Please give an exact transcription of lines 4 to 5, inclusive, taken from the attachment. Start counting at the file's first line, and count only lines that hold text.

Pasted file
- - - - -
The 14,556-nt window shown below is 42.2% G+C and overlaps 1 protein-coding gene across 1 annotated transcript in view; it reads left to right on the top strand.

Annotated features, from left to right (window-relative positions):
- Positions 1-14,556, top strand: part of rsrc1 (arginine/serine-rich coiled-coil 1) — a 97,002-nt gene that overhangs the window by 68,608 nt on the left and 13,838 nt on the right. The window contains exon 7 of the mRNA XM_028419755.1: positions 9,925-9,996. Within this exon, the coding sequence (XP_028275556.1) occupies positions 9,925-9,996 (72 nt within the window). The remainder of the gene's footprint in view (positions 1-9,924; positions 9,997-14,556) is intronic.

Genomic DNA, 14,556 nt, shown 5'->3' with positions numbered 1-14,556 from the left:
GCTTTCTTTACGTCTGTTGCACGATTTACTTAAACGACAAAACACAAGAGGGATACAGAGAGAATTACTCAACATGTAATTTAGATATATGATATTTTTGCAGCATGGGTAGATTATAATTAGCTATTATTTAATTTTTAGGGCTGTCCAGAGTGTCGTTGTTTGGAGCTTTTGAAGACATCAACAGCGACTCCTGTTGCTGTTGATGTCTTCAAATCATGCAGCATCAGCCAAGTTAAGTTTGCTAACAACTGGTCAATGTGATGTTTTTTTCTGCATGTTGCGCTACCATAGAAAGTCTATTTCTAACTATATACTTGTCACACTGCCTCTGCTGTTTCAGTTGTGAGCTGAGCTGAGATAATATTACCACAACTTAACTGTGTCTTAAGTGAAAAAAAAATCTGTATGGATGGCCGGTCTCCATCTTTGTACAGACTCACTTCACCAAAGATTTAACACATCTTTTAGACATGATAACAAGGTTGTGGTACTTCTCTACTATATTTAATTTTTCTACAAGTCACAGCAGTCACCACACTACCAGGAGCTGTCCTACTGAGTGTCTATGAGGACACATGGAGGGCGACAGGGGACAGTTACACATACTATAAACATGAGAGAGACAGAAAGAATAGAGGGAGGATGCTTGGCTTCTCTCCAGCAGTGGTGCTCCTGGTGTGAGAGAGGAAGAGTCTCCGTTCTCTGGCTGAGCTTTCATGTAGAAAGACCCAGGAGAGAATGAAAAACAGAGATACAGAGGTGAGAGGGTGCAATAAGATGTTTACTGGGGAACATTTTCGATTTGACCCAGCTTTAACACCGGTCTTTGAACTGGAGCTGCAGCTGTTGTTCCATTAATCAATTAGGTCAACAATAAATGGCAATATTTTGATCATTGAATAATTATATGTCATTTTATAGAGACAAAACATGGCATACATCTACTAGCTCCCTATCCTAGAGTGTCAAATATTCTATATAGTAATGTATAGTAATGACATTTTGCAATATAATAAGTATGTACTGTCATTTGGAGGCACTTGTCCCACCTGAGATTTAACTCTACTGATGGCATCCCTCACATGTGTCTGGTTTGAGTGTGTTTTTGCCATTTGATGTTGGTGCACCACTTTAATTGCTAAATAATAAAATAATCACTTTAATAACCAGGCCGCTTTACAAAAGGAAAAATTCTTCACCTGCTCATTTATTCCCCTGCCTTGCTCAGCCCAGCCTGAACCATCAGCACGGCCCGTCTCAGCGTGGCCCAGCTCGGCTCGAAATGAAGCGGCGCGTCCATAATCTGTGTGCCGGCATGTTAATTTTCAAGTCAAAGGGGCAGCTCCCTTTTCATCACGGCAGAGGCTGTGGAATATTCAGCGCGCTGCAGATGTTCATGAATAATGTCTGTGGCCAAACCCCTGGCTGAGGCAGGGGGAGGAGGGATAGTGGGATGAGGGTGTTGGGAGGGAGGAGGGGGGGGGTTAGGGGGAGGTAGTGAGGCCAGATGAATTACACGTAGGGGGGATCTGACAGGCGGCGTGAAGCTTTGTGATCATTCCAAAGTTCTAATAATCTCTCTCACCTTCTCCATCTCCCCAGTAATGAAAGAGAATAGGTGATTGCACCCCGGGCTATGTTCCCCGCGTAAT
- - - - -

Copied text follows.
Genomic DNA, 14,556 nt, shown 5'->3' with positions numbered 1-14,556 from the left:
GCTTTCTTTACGTCTGTTGCACGATTTACTTAAACGACAAAACACAAGAGGGATACAGAGAGAATTACTCAACATGTAATTTAGATATATGATATTTTTGCAGCATGGGTAGATTATAATTAGCTATTATTTAATTTTTAGGGCTGTCCAGAGTGTCGTTGTTTGGAGCTTTTGAAGACATCAACAGCGACTCCTGTTGCTGTTGATGTCTTCAAATCATGCAGCATCAGCCAAGTTAAGTTTGCTAACAACTGGTCAATGTGATGTTTTTTTCTGCATGTTGCGCTACCATAGAAAGTCTATTTCTAACTATATACTTGTCACACTGCCTCTGCTGTTTCAGTTGTGAGCTGAGCTGAGATAATATTACCACAACTTAACTGTGTCTTAAGTGAAAAAAAAATCTGTATGGATGGCCGGTCTCCATCTTTGTACAGACTCACTTCACCAAAGATTTAACACATCTTTTAGACATGATAACAAGGTTGTGGTACTTCTCTACTATATTTAATTTTTCTACAAGTCACAGCAGTCACCACACTACCAGGAGCTGTCCTACTGAGTGTCTATGAGGACACATGGAGGGCGACAGGGGACAGTTACACATACTATAAACATGAGAGAGACAGAAAGAATAGAGGGAGGATGCTTGGCTTCTCTCCAGCAGTGGTGCTCCTGGTGTGAGAGAGGAAGAGTCTCCGTTCTCTGGCTGAGCTTTCATGTAGAAAGACCCAGGAGAGAATGAAAAACAGAGATACAGAGGTGAGAGGGTGCAATAAGATGTTTACTGGGGAACATTTTCGATTTGACCCAGCTTTAACACCGGTCTTTGAACTGGAGCTGCAGCTGTTGTTCCATTAATCAATTAGGTCAACAATAAATGGCAATATTTTGATCATTGAATAATTATATGTCATTTTATAGAGACAAAACATGGCATACATCTACTAGCTCCCTATCCTAGAGTGTCAAATATTCTATATAGTAATGTATAGTAATGACATTTTGCAATATAATAAGTATGTACTGTCATTTGGAGGCACTTGTCCCACCTGAGATTTAACTCTACTGATGGCATCCCTCACATGTGTCTGGTTTGAGTGTGTTTTTGCCATTTGATGTTGGTGCACCACTTTAATTGCTAAATAATAAAATAATCACTTTAATAACCAGGCCGCTTTACAAAAGGAAAAATTCTTCACCTGCTCATTTATTCCCCTGCCTTGCTCAGCCCAGCCTGAACCATCAGCACGGCCCGTCTCAGCGTGGCCCAGCTCGGCTCGAAATGAAGCGGCGCGTCCATAATCTGTGTGCCGGCATGTTAATTTTCAAGTCAAAGGGGCAGCTCCCTTTTCATCACGGCAGAGGCTGTGGAATATTCAGCGCGCTGCAGATGTTCATGAATAATGTCTGTGGCCAAACCCCTGGCTGAGGCAGGGGGAGGAGGGATAGTGGGATGAGGGTGTTGGGAGGGAGGAGGGGGGGGGTTAGGGGGAGGTAGTGAGGCCAGATGAATTACACGTAGGGGGGATCTGACAGGCGGCGTGAAGCTTTGTGATCATTCCAAAGTTCTAATAATCTCTCTCACCTTCTCCATCTCCCCAGTAATGAAAGAGAATAGGTGATTGCACCCCGGGCTATGTTCCCCGCGTAAT